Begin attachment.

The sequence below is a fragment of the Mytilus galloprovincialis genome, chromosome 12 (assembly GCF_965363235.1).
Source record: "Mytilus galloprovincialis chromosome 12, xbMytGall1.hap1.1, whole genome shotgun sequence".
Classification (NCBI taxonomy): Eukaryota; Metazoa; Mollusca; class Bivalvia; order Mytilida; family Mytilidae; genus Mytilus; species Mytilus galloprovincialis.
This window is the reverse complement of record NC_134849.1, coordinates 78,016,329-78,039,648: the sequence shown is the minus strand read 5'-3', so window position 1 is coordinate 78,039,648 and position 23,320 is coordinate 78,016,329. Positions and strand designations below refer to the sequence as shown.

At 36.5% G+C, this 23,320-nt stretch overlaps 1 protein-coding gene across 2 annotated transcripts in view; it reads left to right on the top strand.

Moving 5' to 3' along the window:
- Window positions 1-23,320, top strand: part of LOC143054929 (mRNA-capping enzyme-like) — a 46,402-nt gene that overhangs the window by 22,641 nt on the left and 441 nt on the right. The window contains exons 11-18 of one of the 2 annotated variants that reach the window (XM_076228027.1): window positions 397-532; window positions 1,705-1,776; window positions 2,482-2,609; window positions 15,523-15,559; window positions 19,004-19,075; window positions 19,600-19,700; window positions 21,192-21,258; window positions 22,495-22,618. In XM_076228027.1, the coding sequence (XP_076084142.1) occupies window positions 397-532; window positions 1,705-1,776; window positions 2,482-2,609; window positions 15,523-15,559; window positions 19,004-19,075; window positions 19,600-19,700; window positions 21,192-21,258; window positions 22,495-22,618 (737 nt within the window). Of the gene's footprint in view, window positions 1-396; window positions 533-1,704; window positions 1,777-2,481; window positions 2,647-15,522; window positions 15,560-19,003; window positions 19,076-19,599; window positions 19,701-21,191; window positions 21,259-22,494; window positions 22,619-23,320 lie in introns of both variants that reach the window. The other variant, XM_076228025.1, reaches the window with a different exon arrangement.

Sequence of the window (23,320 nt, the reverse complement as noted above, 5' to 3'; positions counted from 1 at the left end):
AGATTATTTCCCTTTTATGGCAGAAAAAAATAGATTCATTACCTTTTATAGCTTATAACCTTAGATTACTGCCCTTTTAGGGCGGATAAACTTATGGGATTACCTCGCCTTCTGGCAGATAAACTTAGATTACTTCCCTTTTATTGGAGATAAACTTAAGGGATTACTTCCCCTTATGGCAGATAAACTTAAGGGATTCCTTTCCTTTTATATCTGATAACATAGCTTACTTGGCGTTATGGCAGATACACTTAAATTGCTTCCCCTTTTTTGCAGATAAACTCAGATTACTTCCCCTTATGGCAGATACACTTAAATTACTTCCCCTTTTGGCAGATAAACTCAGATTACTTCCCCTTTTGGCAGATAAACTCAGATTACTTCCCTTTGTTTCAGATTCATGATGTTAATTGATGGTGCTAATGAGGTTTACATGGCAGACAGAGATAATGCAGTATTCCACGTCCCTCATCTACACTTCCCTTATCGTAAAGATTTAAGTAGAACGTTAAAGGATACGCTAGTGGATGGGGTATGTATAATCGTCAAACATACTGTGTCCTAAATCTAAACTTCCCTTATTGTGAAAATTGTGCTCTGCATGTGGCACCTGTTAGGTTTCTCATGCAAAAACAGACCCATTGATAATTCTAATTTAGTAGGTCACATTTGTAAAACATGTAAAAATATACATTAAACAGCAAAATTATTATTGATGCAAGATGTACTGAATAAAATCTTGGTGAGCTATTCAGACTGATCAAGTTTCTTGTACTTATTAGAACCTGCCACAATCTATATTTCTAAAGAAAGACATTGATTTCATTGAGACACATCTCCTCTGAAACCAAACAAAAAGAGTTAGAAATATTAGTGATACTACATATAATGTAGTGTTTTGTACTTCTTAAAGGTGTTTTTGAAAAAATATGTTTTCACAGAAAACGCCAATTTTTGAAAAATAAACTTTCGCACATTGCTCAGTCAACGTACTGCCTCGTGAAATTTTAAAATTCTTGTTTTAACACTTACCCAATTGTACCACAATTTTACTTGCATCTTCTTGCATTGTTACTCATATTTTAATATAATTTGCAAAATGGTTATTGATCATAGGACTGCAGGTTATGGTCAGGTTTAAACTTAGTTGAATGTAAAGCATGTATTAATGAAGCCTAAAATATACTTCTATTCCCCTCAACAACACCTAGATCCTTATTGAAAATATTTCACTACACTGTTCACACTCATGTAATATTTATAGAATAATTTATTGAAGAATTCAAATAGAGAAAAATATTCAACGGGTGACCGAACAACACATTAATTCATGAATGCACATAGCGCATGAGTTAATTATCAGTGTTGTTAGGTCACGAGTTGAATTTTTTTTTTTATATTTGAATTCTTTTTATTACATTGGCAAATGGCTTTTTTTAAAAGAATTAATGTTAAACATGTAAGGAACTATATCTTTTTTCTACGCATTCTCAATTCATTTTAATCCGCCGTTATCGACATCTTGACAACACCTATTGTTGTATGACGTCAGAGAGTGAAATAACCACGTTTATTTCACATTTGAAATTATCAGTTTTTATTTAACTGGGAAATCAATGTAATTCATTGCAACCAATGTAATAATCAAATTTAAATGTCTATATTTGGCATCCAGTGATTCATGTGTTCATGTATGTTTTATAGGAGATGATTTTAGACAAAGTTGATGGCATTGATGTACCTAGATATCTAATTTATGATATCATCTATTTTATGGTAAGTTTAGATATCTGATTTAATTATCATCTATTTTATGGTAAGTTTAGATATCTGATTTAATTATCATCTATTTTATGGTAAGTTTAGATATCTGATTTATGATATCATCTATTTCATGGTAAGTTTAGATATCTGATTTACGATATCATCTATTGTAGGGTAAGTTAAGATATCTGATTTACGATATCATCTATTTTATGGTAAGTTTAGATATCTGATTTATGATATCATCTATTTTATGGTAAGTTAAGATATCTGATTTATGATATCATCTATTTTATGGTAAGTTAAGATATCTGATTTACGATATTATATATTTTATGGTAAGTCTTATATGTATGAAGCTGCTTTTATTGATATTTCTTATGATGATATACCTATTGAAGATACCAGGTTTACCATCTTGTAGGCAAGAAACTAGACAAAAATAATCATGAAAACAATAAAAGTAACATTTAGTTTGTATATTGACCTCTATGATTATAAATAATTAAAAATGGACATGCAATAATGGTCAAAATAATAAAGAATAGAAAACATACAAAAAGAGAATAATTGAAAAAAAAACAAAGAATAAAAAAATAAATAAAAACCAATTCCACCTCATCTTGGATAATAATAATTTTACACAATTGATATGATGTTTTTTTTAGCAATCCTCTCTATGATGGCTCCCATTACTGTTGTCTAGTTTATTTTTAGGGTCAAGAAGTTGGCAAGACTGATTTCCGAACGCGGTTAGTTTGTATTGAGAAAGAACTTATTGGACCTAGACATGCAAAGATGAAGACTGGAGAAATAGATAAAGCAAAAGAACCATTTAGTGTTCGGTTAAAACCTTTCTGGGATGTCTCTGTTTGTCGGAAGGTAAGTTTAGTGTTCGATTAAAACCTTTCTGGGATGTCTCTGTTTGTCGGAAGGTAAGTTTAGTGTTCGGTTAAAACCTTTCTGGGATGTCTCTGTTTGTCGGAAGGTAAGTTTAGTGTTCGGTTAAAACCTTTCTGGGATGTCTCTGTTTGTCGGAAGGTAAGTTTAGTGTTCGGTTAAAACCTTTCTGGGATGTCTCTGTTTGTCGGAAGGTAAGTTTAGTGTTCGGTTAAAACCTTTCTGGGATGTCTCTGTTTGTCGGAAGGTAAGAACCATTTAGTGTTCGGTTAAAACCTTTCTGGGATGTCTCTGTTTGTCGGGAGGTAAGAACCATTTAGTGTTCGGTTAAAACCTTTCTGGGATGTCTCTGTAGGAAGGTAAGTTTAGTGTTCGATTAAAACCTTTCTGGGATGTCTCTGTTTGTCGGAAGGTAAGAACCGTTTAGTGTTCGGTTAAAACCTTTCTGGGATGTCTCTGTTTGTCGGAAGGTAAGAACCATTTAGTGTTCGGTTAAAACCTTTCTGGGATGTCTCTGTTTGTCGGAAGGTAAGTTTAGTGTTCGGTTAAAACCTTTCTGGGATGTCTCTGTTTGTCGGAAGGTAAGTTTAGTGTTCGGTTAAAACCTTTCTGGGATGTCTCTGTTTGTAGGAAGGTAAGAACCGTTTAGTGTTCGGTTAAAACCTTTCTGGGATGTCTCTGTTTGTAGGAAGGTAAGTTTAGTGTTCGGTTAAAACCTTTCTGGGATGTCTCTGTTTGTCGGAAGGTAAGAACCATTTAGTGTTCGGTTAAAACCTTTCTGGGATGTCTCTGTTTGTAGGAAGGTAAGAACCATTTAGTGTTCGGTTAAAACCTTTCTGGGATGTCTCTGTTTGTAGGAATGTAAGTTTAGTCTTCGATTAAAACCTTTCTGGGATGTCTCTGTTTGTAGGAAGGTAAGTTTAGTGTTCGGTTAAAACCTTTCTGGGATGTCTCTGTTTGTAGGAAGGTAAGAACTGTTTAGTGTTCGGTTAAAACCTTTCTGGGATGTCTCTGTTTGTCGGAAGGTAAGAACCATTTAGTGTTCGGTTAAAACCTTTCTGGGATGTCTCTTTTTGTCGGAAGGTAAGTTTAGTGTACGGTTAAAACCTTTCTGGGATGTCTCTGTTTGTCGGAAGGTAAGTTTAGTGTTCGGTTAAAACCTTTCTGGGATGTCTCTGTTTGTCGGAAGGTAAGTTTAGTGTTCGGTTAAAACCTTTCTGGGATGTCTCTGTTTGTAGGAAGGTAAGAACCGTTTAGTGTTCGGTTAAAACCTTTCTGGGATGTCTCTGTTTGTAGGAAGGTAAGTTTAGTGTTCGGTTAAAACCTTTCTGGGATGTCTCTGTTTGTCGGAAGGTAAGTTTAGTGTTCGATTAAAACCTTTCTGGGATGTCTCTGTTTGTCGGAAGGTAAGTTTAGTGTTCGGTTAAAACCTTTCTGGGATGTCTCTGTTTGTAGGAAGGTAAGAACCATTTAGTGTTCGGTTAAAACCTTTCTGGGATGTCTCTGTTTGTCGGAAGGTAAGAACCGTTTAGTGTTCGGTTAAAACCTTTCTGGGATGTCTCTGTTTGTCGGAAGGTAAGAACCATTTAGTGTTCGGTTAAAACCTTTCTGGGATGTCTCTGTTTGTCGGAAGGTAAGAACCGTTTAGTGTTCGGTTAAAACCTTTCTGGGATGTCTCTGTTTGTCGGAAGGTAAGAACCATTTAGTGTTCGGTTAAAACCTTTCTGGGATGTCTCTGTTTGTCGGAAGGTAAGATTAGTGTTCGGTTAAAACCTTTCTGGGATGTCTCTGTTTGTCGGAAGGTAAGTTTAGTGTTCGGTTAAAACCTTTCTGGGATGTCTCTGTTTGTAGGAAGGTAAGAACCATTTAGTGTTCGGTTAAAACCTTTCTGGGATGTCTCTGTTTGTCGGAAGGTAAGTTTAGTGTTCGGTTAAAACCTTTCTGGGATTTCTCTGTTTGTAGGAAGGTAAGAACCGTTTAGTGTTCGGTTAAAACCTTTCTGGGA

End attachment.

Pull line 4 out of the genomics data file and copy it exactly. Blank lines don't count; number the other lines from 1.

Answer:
This window is the reverse complement of record NC_134849.1, coordinates 78,016,329-78,039,648: the sequence shown is the minus strand read 5'-3', so window position 1 is coordinate 78,039,648 and position 23,320 is coordinate 78,016,329. Positions and strand designations below refer to the sequence as shown.